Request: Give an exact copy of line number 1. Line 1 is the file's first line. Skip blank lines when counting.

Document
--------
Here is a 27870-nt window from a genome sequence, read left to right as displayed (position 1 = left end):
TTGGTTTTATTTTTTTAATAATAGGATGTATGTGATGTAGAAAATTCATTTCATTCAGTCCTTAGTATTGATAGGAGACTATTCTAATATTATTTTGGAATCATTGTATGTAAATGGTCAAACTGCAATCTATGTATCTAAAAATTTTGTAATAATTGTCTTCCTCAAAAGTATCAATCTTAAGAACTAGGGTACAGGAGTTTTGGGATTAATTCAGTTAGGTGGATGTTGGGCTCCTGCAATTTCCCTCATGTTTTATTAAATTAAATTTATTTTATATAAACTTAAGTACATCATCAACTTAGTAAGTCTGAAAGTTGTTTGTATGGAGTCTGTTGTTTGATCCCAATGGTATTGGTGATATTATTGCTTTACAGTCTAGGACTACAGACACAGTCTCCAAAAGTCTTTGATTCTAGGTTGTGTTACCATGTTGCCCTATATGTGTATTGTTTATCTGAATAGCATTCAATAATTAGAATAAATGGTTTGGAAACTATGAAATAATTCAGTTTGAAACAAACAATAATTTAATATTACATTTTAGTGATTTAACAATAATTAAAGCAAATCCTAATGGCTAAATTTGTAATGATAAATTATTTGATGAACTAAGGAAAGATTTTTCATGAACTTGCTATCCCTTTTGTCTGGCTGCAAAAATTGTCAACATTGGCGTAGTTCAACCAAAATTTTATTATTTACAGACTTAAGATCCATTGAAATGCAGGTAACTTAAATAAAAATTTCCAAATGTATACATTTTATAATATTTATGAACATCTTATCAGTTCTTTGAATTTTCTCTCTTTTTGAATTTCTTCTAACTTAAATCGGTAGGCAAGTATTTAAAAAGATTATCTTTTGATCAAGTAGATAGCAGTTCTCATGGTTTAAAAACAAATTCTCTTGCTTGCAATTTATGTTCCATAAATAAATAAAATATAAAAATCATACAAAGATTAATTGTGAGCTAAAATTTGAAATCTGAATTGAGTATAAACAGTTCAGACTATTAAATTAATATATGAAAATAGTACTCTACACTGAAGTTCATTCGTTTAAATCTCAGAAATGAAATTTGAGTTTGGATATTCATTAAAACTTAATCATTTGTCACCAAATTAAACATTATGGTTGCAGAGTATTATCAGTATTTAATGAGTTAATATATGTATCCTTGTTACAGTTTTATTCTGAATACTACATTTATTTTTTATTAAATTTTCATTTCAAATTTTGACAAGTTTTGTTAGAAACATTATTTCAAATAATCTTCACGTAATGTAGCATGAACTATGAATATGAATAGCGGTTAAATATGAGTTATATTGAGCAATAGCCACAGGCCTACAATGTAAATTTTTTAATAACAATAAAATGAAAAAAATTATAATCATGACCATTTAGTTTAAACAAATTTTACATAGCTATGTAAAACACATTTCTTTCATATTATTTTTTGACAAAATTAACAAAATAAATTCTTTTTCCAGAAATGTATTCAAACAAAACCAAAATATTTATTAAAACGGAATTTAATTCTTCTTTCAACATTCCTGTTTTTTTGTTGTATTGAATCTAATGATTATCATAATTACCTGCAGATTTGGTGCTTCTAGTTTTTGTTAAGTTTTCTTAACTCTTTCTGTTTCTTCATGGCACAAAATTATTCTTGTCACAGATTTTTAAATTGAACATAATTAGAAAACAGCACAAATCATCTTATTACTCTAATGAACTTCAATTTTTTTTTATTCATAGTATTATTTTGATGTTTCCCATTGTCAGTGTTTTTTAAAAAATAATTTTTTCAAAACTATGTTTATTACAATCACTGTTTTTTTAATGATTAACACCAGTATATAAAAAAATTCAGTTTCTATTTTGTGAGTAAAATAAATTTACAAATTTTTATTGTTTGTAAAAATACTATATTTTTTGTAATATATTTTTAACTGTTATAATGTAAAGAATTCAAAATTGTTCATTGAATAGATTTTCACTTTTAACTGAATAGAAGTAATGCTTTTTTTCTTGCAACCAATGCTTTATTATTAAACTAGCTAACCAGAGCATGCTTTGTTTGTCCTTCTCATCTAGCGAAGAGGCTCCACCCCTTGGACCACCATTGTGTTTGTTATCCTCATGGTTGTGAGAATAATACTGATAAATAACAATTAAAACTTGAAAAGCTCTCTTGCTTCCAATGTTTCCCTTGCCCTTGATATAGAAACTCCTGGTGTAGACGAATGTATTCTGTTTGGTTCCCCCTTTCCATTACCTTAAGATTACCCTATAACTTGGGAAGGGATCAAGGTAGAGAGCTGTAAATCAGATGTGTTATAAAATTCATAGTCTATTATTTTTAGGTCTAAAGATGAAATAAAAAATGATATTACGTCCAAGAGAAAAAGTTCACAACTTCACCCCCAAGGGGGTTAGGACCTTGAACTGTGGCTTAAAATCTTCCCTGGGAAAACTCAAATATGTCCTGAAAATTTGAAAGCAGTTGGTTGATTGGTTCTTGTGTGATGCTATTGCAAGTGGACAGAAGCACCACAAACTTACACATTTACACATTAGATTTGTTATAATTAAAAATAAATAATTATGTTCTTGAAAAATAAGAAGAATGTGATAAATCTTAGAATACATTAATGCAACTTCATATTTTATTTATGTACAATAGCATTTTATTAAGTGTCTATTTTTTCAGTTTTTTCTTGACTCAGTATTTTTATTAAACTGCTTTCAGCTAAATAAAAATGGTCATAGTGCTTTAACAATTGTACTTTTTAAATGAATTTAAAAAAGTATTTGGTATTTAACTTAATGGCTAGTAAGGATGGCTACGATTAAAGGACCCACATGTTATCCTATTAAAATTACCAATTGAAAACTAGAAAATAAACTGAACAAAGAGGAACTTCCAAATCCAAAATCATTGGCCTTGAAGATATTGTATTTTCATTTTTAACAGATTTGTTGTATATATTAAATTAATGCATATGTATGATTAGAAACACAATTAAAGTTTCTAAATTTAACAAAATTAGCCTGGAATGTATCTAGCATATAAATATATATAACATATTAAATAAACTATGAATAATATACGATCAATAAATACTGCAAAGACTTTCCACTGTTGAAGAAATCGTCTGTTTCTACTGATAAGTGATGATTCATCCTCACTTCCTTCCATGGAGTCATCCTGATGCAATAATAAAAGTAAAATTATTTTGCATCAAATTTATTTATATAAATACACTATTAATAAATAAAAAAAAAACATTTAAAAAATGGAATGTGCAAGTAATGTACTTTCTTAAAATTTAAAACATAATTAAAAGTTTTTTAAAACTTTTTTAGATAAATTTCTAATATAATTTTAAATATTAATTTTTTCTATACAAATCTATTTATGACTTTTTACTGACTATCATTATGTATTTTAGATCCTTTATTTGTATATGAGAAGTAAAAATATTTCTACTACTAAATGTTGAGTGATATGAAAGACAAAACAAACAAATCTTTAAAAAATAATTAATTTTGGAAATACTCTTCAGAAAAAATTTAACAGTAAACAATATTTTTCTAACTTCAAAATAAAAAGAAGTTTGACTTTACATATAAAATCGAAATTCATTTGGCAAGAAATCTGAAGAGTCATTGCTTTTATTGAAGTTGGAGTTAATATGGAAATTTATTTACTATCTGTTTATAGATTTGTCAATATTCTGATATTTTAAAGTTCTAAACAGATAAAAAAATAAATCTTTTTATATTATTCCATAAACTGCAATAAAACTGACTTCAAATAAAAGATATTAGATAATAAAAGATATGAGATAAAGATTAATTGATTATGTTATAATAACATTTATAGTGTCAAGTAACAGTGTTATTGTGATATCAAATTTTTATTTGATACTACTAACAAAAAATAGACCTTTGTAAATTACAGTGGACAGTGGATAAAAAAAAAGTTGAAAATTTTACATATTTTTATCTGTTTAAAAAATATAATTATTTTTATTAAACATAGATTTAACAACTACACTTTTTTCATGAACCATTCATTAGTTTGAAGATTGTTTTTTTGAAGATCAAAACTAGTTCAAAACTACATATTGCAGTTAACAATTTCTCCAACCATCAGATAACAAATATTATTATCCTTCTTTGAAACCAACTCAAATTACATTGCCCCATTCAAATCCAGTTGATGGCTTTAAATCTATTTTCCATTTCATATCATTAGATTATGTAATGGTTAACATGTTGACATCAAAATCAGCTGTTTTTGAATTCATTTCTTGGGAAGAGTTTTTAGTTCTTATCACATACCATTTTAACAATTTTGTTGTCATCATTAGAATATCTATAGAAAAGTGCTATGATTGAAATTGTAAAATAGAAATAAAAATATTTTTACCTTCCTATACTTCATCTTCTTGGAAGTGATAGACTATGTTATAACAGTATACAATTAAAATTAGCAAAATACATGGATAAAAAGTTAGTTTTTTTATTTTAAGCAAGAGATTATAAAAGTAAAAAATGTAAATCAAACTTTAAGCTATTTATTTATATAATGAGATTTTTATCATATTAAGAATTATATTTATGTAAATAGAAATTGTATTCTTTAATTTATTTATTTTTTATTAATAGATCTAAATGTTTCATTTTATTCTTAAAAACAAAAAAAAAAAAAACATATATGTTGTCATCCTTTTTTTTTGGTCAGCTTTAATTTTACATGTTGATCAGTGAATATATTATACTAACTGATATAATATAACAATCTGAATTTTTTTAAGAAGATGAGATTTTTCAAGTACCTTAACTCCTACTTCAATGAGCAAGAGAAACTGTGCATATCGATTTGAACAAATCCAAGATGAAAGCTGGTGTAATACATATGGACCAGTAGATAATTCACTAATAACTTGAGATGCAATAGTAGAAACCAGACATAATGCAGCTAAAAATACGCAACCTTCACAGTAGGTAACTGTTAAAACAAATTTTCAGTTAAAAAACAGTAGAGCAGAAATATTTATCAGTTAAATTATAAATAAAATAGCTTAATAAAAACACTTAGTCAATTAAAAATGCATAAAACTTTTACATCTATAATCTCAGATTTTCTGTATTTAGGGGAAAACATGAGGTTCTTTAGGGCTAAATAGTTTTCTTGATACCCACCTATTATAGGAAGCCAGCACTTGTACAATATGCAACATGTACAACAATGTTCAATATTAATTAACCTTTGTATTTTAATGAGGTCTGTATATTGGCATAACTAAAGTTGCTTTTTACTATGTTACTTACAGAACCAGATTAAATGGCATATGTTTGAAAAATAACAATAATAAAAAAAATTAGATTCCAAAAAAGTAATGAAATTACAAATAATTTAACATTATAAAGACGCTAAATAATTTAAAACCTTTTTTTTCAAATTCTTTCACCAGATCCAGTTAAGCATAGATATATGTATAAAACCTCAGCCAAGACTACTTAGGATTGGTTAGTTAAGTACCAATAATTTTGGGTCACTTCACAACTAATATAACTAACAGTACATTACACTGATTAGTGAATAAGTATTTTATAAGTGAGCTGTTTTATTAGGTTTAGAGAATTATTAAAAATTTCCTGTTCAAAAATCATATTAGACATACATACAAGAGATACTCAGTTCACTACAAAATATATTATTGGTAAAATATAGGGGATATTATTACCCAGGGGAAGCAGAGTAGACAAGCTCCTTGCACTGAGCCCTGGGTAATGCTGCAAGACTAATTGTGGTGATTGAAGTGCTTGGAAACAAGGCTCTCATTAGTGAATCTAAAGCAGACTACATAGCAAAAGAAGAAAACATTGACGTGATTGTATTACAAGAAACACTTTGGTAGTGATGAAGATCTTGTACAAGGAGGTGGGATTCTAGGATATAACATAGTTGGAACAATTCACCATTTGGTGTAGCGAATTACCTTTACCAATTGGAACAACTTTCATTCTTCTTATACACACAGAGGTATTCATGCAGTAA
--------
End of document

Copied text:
Here is a 27870-nt window from a genome sequence, read left to right as displayed (position 1 = left end):